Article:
HPC09 Head Pressure Control Optimized Temperature Control Switch


HPC09 Actual size.

The HPC09 Head Pressure Control Optimized Temperature Control Switch is a W1209 Temperature Control Switch reprogrammed with advanced software to specifically designed to optimize HVAC control systems. The HPC09 focuses on controlling system temperature understanding real-world HVAC designs and performance optimization strategies.


  • W1209 Hardware reflashed with advanced HPC09 software
  • Measurement in °C and °F
  • 3-digit resolution, -99 to -10, -9.9 to 99.9, and 100 to 999 depending on range
  • Temperature control range: -50~110°C
  • Temperature measurement accuracy: 0.1 °C
  • Control accuracy: 0.1 °C
  • Input power: DC 12V
  • Static Current: 35mA
  • Peak Current: 65mA
  • Measurement input: NTC (10K 0.5%) Waterproof sensor
  • Output: 1 relay output, capacity = 20A 125VAC,
  • Size: 48.5*40mm

HPC09 Head Pressure Control Algorithm

The HPC09 algorithm combines two algorithmic strategies, and other advanced features, to optimize Head Pressure Control in real-world HVAC systems.

Separate digital process control of low and high temperature setpoints.

Rather than being a simple, single-temperature, stable-limit-cycle style thermostat the HPC09 implements two separate digital process control algorithms to operate the HVAC between specified low-temperature and high-temperature setpoints. As the two separate control algorithms maintain the HVAC temperature system between specified set point temperatures the system’s head pressure remains bounded and optimized.

Cycle time management.

Changing environmental loads change an HVAC system’s cycle times. As the environmental load increases the system’s cycle time increases. This association is so reliable that with practice outside temperature can often be inferred from an HVAC system’s cycle time. As cycle times increase there is an opportunity to tighten the system’s low and high temperature setpoints. Tightening the temperature setpoints has multiple positive outcomes; less temperature swings, less head pressure swing, and system operation consistently closer to optimum parameters. These outcomes work together to increase comfort and save operational costs.

As the environmental load and system’s cycle time decreases. HVAC systems can become overpowered to the point where operational efficiency must give way to other issues such as motor protection. Increasing the spread of the low and high temperature setpoints increases cycle time.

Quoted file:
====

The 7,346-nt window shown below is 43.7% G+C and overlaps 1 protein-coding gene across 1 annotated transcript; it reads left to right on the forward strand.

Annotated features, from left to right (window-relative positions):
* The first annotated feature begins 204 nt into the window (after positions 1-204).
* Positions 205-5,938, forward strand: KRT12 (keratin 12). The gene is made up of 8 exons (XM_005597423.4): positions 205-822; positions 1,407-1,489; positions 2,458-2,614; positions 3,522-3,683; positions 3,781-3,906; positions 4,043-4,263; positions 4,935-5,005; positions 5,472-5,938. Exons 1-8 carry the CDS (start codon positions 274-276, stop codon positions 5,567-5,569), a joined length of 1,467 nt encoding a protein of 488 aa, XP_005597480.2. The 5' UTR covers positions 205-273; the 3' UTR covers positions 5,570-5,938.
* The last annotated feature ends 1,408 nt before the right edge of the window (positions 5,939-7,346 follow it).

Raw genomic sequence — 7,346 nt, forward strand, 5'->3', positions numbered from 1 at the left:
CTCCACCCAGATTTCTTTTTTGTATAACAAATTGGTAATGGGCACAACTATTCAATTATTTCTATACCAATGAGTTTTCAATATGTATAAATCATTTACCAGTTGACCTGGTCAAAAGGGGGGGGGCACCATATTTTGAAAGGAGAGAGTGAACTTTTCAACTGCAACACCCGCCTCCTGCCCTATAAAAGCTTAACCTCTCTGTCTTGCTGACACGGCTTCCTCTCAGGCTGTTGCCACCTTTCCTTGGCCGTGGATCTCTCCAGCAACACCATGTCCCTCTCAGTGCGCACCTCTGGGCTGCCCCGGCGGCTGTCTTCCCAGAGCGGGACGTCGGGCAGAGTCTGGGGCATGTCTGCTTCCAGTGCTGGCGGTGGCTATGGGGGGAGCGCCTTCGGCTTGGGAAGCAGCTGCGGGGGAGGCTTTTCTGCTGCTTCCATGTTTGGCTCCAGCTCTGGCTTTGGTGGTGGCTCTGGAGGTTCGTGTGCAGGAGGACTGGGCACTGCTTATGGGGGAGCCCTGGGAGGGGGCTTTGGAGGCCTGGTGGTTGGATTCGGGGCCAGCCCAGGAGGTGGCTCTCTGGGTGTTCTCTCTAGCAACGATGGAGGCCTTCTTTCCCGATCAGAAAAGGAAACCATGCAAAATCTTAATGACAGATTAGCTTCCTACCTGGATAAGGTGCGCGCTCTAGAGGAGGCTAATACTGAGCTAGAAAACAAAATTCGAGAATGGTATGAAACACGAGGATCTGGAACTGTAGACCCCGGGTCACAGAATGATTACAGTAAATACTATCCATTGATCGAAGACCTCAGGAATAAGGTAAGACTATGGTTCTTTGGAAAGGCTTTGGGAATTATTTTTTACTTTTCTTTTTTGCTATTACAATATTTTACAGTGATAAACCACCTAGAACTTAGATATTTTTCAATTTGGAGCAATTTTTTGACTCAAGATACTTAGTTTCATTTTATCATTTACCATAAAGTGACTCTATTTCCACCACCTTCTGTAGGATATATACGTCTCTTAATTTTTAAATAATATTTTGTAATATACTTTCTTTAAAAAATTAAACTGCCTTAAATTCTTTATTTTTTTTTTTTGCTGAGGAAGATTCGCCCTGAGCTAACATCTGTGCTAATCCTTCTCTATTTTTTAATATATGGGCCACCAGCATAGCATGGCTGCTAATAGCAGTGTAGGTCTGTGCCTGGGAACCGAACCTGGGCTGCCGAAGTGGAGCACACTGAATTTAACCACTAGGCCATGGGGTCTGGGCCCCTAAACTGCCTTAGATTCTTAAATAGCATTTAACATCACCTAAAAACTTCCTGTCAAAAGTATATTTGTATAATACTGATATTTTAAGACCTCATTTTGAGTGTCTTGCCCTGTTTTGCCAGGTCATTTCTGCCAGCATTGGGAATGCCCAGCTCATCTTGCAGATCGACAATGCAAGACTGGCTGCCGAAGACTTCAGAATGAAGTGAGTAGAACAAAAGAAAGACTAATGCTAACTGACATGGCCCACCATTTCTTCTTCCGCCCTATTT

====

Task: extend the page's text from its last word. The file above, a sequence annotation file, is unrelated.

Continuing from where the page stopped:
Motor protection.

Additionally, the HPC09 algorithm implements an anti-jogging safety timer to be sure that the output relay does not switch faster than the time selected. The decimal point of the left-most seven-segment-display digit will be lit when the anti-jogging safety timer is active.

Quickset pushbuttons.

Fine tuning the HPC09 algorithms requires multiple parameter settings. To simplify quick and simple operation of the HPC09 a Quickset interface has been implemented. Quickset operation looks something like the original W1209 temperature setting method yet fully sets all the parameters needed to operate both the low and high temperature setpoints and the cycle time management algorithms. Low and high temperature setpoints are -/+ 6 degrees of the selected temperature. Cycle time parameters are set to default values to implement constant temperature setpoints at all cycle times.


If you have read this far you might be interested in the HVAC Test Load Simulator used to test and fine-tune the multiple control algorithms in this project.

A really old post showing early thinking about the project is
Cell Phone Tower Machine Room Advanced Temperature Control Unit.

HVAC Test Load Simulator – Update

To build the Head Pressure Control Optimized Temperature Control Switch (that is being prototyped as an Arduino Sketch and be fully implemented as a re-flashed W1209 device) an HVAC Test Load Simulator needs to be built.

Update:The in-process re-flashed device project has been named the HPC09 Head Pressure Control Optimized Temperature Control Switch. Take a look

My idea is to take a block of aluminum and put an independently-controlled thermoelectric Peltier effect heater/cooler and fan on each side to heat and cool the block.

A local machine shop cut the block and drilled a hole in the side to accommodate the thermistor probe. The Peltier devices are placed on each end in such a way that heat is pumped into one side of the block and pulled out the other. Notice how both the Peltier devices are oriented the same way so that heat always moves in one direction thru the simulator.

The cardboard shield needed to be added because the probes were being blown by the fans and didn’t represent the temperature of the block.

The bank of TTL-controlled relays provide independent power to the fans
Peltier devices. In the end, the best HVAC simulation was achieved by running the fans full-time and turning the appropriate Peltier device on and off as needed.

By providing both heating and cooling signals any pair of temperature setpoints can be achieved. Running a single Peltier device allows chilled-to-room-temperature or room-temperature-to-warm scenarios.

The Arduino Sketch code, the little breadboard, and the relays are working well. The biggest problem has been the thermal grease – it seems to get everywhere…

Thermoelectric Peltier Device Air Conditioning Equipment Simulator – is the initial, old post about the same topic.